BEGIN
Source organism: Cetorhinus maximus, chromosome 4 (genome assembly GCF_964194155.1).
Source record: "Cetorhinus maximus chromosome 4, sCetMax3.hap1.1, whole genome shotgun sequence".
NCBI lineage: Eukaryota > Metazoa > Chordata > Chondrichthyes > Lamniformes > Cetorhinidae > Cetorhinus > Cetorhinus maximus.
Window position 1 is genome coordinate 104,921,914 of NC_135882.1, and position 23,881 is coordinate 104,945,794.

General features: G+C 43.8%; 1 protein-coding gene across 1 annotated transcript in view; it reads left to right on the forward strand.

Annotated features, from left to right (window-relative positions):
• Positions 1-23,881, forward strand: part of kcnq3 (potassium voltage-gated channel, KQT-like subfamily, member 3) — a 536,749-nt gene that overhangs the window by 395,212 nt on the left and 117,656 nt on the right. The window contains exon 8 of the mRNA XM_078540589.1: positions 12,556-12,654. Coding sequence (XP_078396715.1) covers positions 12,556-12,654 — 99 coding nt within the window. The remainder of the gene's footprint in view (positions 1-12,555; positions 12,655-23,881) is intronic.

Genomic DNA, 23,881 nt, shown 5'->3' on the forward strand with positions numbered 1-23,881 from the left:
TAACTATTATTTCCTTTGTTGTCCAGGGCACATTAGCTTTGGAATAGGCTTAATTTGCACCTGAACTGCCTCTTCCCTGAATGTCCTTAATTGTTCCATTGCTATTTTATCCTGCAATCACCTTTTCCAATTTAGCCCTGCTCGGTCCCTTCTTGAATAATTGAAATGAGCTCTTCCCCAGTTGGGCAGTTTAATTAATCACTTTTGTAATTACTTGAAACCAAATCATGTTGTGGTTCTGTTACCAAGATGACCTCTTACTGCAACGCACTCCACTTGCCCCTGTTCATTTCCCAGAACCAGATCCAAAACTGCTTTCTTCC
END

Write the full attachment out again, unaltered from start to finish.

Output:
Source organism: Cetorhinus maximus, chromosome 4 (genome assembly GCF_964194155.1).
Source record: "Cetorhinus maximus chromosome 4, sCetMax3.hap1.1, whole genome shotgun sequence".
NCBI lineage: Eukaryota > Metazoa > Chordata > Chondrichthyes > Lamniformes > Cetorhinidae > Cetorhinus > Cetorhinus maximus.
Window position 1 is genome coordinate 104,921,914 of NC_135882.1, and position 23,881 is coordinate 104,945,794.

General features: G+C 43.8%; 1 protein-coding gene across 1 annotated transcript in view; it reads left to right on the forward strand.

Annotated features, from left to right (window-relative positions):
• Positions 1-23,881, forward strand: part of kcnq3 (potassium voltage-gated channel, KQT-like subfamily, member 3) — a 536,749-nt gene that overhangs the window by 395,212 nt on the left and 117,656 nt on the right. The window contains exon 8 of the mRNA XM_078540589.1: positions 12,556-12,654. Coding sequence (XP_078396715.1) covers positions 12,556-12,654 — 99 coding nt within the window. The remainder of the gene's footprint in view (positions 1-12,555; positions 12,655-23,881) is intronic.

Genomic DNA, 23,881 nt, shown 5'->3' on the forward strand with positions numbered 1-23,881 from the left:
TAACTATTATTTCCTTTGTTGTCCAGGGCACATTAGCTTTGGAATAGGCTTAATTTGCACCTGAACTGCCTCTTCCCTGAATGTCCTTAATTGTTCCATTGCTATTTTATCCTGCAATCACCTTTTCCAATTTAGCCCTGCTCGGTCCCTTCTTGAATAATTGAAATGAGCTCTTCCCCAGTTGGGCAGTTTAATTAATCACTTTTGTAATTACTTGAAACCAAATCATGTTGTGGTTCTGTTACCAAGATGACCTCTTACTGCAACGCACTCCACTTGCCCCTGTTCATTTCCCAGAACCAGATCCAAAACTGCTTTCTTCC